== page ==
News / Africa

    South Sudan to Continue Oil Production

    President Omar Hassan al-Bashir addresses a crowd, orders stoppage of all South Sudan's oil exports, in North Khartoum, Sudan, June 8, 2013.President Omar Hassan al-Bashir addresses a crowd, orders stoppage of all South Sudan's oil exports, in North Khartoum, Sudan, June 8, 2013.
    x
    President Omar Hassan al-Bashir addresses a crowd, orders stoppage of all South Sudan's oil exports, in North Khartoum, Sudan, June 8, 2013.
    President Omar Hassan al-Bashir addresses a crowd, orders stoppage of all South Sudan's oil exports, in North Khartoum, Sudan, June 8, 2013.
    Marthe van der Wolf
    South Sudan is not preparing to shut down its oil production, despite threats from Sudan’s president to cut off transportation in a continuing dispute over support for rebels. South Sudan is calling on the African Union to intervene.
     
    South Sudan is continuing oil production in spite of an order from Sudan’s president, Omar al-Bashir, to stop oil shipments through pipelines in the north.
     
    Pagan Amum, chief negotiator for South Sudan in the ongoing talks between the two countries, said South Sudan is surprised by the recent threats.
     
    “There is no shutdown as we speak. There is no reason, there is no cause for it because the oil agreement is very clear. The terms are very clear, and its implementation should not be conditioned to other things,” said Amum.

    Bashir threatens shutdown

    Sudan’s President al-Bashir ordered a halt to the export of crude oil from South Sudan through their pipelines, if South Sudan does not stop supporting rebels who operate in the border region.
     
    The threat from Khartoum comes after an oil agreement was signed in March, following months of negotiating, for the resumption of oil production. Most of the agreements signed between the two countries since September have barely been implemented.
     
    Amum said support from the African Union is needed to realize the implementation process. “Our president is calling on the African Union to intervene and help the warring parties in Sudan to bring them to the negotiating table to end the conflict of Sudan,” Amum said.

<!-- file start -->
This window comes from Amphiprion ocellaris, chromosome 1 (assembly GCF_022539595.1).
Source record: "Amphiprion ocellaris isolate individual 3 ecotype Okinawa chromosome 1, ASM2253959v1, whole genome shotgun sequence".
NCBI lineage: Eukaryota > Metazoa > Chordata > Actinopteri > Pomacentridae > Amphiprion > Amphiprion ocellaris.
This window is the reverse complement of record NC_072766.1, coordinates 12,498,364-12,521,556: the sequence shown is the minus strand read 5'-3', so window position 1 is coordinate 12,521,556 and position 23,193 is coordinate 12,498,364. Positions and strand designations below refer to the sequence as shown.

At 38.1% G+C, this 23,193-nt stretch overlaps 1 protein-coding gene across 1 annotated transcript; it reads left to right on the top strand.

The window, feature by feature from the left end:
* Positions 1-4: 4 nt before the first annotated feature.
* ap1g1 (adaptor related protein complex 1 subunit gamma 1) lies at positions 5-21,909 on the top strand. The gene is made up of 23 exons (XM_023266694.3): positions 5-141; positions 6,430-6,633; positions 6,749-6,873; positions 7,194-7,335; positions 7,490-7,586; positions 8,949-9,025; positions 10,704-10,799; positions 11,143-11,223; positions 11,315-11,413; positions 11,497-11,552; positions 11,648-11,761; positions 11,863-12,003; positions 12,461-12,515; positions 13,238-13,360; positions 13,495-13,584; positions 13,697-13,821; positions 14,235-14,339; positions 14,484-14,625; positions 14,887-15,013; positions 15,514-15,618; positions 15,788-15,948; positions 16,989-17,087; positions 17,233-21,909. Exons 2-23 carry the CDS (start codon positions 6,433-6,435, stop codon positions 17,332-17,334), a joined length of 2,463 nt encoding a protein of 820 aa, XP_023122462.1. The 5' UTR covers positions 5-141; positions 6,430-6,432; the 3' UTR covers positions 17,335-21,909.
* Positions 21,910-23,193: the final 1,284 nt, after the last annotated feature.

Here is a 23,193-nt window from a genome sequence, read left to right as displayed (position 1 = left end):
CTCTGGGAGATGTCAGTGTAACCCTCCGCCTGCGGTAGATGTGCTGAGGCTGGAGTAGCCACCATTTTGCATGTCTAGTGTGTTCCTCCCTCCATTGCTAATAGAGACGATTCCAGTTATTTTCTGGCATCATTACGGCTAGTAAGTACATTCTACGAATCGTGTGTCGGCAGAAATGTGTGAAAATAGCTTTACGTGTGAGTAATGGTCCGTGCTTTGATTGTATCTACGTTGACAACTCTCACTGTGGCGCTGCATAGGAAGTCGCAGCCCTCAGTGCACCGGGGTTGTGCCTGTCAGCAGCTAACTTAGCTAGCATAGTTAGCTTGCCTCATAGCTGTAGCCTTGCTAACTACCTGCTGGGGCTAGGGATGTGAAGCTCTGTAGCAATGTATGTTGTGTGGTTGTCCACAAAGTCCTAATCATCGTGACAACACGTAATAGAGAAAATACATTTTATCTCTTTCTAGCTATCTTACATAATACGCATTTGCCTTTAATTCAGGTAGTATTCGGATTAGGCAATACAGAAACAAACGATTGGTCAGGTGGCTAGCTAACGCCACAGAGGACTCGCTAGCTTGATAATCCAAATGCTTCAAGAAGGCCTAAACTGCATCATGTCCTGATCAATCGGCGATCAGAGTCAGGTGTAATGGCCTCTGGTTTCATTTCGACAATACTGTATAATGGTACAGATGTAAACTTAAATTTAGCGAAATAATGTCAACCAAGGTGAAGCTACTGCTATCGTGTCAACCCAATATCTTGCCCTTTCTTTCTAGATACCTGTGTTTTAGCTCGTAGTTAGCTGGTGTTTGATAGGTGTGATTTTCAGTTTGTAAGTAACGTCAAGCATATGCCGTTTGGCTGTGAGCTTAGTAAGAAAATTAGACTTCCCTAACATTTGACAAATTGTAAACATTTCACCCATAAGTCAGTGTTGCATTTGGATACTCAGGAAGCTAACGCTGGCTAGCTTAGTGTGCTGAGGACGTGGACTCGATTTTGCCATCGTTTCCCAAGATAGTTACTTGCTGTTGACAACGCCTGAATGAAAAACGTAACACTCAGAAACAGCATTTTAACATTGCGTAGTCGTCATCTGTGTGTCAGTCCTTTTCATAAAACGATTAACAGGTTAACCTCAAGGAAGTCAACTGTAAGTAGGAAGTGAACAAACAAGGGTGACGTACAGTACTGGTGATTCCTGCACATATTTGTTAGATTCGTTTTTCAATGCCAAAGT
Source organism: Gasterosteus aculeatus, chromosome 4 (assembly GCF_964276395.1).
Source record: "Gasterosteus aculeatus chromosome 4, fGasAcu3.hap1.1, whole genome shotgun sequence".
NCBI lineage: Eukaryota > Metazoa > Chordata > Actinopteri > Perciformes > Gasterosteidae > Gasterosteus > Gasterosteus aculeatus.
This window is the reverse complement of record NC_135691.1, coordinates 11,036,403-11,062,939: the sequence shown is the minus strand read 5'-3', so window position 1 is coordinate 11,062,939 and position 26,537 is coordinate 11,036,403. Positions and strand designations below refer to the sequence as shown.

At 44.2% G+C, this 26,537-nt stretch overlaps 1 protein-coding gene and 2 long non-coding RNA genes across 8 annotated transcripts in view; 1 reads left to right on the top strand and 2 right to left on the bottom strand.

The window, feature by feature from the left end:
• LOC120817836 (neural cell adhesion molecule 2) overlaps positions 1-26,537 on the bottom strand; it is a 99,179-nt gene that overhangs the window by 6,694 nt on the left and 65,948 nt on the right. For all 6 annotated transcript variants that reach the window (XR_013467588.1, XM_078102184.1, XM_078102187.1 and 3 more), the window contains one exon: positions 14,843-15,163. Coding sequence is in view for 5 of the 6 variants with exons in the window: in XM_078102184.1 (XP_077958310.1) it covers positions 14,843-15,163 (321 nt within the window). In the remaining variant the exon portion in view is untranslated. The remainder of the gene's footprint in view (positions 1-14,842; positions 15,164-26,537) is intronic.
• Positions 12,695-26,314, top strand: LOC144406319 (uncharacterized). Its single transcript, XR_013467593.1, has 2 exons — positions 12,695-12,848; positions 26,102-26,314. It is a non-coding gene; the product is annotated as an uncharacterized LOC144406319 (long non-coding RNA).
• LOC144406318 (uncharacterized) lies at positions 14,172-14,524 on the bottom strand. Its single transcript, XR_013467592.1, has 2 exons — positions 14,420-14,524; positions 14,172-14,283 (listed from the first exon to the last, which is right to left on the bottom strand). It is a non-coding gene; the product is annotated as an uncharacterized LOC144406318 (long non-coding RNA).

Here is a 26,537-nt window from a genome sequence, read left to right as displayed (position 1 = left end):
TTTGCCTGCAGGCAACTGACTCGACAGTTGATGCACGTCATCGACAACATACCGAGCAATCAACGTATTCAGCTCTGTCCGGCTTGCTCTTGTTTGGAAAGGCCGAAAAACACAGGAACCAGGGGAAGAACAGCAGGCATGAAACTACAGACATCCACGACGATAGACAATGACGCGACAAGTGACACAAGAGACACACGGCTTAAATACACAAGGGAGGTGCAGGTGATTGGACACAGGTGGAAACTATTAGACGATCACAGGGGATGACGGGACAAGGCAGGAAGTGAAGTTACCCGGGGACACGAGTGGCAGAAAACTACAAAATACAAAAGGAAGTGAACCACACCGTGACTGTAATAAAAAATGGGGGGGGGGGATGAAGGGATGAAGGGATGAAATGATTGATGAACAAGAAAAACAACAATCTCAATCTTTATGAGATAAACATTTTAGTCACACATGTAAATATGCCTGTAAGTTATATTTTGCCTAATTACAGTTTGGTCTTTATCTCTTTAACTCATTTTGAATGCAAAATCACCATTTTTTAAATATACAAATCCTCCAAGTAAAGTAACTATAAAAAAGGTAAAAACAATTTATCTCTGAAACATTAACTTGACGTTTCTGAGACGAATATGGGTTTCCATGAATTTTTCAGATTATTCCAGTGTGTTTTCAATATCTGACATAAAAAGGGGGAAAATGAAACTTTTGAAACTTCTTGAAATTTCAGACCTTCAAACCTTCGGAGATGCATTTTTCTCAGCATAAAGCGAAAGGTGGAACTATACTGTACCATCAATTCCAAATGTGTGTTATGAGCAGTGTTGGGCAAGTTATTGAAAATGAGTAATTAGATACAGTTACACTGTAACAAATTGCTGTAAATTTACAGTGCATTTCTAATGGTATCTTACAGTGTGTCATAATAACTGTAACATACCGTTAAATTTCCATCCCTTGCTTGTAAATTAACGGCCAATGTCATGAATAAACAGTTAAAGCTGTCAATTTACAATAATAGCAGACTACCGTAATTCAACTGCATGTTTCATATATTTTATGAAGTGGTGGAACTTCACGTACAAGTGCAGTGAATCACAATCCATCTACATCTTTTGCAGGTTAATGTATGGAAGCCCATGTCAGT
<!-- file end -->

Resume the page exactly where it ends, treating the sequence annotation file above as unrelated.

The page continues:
Chairperson of the African Union Commission Nkosazana Dlamini-Zuma stated earlier this week that the African Union High-Level Implementation Panel led by former South African President Thabo Mbeki has done quite well in mediating between the neighboring countries since their 2011 separation. Dlamini-Zuma said there is no reason to change the approach.

    Mbeki sent the presidents of Sudan and South Sudan a letter this week with new proposals to ensure the implementation of the signed agreements. Delegations of both countries are expected to meet in Ethiopia in the coming weeks.

    You May Like

    Taj Mahal Battles New Threat from Insects

    Swarms of insects are proliferating in the heavily contaminated waters of the Yamuna River, which flows behind the 17th century monument

    Self-doubt, Cultural Barriers Hinder Cambodian Women in Tech

    Longtime Cambodian tech observer Sok Sikieng says that although more women have joined profession in recent years, there remain significant factors hindering women from reaching tech potential

    Trans-Adriatic Pipeline to Boost European Energy Security

    $4.5 billion-pipeline will become operational in 2020 and will deliver gas from Azerbaijan’s Shah Deniz II field to southern Italy

    This forum has been closed.
    Comments
         
    There are no comments in this forum. Be first and add one

    By the Numbers

    Featured Videos

    Your JavaScript is turned off or you have an old version of Adobe's Flash Player. Get the latest Flash player.
    Vietnamese-American Youth Optimistic About Obama's Visit to Vietnami
    X
    Elizabeth Lee
    May 22, 2016 6:04 AM
    U.S. President Barack Obama's visit to Vietnam later this month comes at a time when Vietnam is seeking stronger ties with the United States. Many Vietnamese Americans, especially the younger generation, are optimistic Obama’s trip will help further reconciliation between the two former foes. Elizabeth Lee has more from the community called "Little Saigon" located south of Los Angeles.
    Video

    Video Vietnamese-American Youth Optimistic About Obama's Visit to Vietnam